NBA fans initially viewed the 2013 NBA Finals as a potentially boring matchup between the San Antonio Spurs led by Tim Duncan and the Miami Heat led by LeBron James and Dwyane Wade. Instead, the series quickly became a back and forth between some of the league’s best players.
In particular, one sequence of shots from this finals matchup altered the landscape of the NBA forever. Let’s look at this frustrating moment in Duncan’s career and how it could have changed the legacy of everyone involved.
Tim Duncan’s missed shots
Trailing by two points with 55 seconds to play, Duncan received a pass in the post from Manu Ginobili. With Shane Battier defending him (giving him a three-inch height advantage), Duncan went for a textbook drive to the hoop and put up a hook shot.
What is normally automatic for Duncan actually hit the back of the hoop. However, he was able to get advantage over Battier and had a shot at tipping the miss in, but he completely missed the hoop on the putback.
The fallout from Duncan’s misses
Miami grabbed the rebound and eventually pulled away with a victory on their home court. The Heat and Spurs played a highly entertaining NBA Finals series. Both teams made minor moves in the offseason before meeting again in 2014.
Here’s what Duncan had to say after the game, according to Sports Illustrated: “Game 7, missing a lay-up to tie the game, making a bad decision down the stretch,” he said. “Just unable to stop Dwyane [Wade] and LeBron [James]. Probably, for me, Game 7 is always going to haunt me. The obvious word is disappointing … tough end to the game. Made some bad decisions. Missed some shots. I don’t know what to say.”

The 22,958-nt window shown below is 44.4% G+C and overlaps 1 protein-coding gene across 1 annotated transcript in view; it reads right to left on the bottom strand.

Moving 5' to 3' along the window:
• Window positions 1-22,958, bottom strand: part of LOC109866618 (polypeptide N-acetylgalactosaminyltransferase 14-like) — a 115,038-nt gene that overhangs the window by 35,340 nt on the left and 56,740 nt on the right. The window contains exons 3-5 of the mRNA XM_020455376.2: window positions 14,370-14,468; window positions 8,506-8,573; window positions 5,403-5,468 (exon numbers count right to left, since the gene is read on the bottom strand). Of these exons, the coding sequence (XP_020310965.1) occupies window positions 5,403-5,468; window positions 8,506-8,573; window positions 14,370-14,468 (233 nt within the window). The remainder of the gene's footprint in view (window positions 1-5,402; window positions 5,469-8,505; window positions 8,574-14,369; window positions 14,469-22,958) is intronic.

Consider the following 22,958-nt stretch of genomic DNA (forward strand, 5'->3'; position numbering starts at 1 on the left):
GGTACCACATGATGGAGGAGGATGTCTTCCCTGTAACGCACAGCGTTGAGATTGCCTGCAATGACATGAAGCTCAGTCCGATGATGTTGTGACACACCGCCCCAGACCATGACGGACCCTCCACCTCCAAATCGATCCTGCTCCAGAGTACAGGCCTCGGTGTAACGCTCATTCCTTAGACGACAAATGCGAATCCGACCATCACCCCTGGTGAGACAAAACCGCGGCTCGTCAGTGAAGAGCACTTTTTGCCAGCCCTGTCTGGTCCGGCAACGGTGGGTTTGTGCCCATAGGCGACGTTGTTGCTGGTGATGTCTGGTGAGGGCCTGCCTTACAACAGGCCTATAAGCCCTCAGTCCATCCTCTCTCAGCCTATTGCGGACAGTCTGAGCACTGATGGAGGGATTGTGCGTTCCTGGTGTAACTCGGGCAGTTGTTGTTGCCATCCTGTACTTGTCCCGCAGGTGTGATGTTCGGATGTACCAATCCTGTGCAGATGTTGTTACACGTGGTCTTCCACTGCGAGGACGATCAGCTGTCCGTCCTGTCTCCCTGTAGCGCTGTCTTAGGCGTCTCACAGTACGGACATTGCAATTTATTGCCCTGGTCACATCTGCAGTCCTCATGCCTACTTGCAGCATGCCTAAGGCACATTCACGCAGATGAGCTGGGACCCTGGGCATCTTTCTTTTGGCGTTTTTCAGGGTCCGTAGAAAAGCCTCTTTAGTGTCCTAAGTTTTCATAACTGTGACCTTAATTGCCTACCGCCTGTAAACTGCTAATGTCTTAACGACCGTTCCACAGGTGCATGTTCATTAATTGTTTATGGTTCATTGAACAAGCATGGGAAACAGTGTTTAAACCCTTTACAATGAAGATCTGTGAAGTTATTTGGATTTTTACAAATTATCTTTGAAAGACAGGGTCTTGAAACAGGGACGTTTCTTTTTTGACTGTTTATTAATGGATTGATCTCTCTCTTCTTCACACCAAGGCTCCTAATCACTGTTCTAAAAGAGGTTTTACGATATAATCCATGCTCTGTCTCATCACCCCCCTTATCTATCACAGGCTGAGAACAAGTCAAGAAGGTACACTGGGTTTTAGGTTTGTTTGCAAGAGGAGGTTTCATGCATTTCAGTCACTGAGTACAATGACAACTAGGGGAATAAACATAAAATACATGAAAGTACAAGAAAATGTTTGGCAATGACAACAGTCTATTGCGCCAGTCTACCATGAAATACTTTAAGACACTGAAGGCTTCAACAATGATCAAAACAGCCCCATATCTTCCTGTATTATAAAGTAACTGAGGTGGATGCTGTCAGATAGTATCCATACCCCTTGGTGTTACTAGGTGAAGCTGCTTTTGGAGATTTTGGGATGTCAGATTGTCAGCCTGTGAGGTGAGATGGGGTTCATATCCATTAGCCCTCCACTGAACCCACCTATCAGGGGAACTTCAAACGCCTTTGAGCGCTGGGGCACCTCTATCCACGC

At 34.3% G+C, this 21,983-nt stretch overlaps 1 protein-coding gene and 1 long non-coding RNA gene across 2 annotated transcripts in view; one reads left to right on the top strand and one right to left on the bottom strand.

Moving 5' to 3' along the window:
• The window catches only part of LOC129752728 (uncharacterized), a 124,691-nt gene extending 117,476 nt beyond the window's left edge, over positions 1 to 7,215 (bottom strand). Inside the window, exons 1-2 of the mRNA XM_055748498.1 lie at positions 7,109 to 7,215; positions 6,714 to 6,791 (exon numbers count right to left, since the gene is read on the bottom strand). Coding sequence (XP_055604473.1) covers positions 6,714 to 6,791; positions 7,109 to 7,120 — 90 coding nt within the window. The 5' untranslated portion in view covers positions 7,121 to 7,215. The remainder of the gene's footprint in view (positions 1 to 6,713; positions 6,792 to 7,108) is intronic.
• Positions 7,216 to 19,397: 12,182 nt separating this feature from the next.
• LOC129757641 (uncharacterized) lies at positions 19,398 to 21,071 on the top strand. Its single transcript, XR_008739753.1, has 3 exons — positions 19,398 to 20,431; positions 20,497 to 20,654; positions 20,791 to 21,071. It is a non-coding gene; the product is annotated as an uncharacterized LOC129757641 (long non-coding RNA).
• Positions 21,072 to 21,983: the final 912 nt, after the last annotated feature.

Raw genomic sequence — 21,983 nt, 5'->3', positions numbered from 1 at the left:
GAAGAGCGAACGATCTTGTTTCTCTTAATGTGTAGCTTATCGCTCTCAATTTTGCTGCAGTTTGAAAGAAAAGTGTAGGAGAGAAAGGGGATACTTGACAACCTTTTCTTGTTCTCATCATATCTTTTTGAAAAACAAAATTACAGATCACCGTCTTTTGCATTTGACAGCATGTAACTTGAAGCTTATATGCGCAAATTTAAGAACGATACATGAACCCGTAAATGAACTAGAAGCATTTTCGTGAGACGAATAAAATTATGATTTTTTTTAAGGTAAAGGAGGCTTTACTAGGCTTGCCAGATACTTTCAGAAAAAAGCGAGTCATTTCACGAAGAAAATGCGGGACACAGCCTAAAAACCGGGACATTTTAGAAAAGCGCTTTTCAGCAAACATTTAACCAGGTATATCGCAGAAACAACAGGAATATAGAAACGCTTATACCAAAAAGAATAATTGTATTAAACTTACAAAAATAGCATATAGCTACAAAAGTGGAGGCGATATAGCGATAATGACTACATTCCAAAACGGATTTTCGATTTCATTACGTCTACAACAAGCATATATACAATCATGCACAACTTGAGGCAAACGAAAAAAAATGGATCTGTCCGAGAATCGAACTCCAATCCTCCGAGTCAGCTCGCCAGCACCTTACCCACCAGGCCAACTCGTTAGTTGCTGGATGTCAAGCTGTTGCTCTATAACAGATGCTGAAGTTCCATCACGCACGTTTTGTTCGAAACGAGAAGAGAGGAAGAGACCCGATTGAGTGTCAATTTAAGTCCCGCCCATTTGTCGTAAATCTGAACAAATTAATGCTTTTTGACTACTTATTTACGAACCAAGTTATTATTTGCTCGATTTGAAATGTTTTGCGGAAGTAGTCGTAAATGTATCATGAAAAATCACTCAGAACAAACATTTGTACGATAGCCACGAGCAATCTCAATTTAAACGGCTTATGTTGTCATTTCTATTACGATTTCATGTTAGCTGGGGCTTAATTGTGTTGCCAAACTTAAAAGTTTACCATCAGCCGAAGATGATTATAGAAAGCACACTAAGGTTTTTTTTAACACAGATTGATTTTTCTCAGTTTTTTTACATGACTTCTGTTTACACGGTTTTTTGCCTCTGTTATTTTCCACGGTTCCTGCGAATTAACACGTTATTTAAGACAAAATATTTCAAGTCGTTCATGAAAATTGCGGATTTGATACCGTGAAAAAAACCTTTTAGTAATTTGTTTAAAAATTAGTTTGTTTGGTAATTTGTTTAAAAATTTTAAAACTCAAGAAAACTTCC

How did it change Duncan and the Spurs?
For his career, Duncan won five championships. But how high up would he be on the list of all-time great players if he won six? We think the following season would’ve brought out more confidence in the team as a whole.
Head coach Gregg Popovich always preached about taking things one game at a time. Would San Antonio have taken things easy heading into the 2013-14 season? We don’t think so. Although he was on the decline, Duncan was still an important part of the franchise.
Kawhi Leonard was growing into one of the best two-way players in the league and was clearly a frustration for LeBron. The 2014 NBA Finals weren’t nearly as competitive as 2013. Miami won Game 2 by two points, and the Spurs won the series 4-1 with an average margin of victory of 18 points.
Would winning have kept LeBron James in Miami?
If San Antonio stopped Miami from repeating as champs in 2013, would it have made any impact on James returning to Cleveland? We don’t think so.
At this point, the writing was on the wall for James to go back to Cleveland. The talent gap between Miami and the Spurs was clearly an issue during the Finals. James knew he needed younger talent in order to regain championship glory.
Do you think making those shots changes Duncan’s legacy?
How do you feel about those close-range misses from Duncan in Game 7? We think the fallout from those shots could’ve been history-changing. Instead of being viewed as one of the top-five power forwards of all-time, you would have to seriously ask if Duncan was a top-five player period.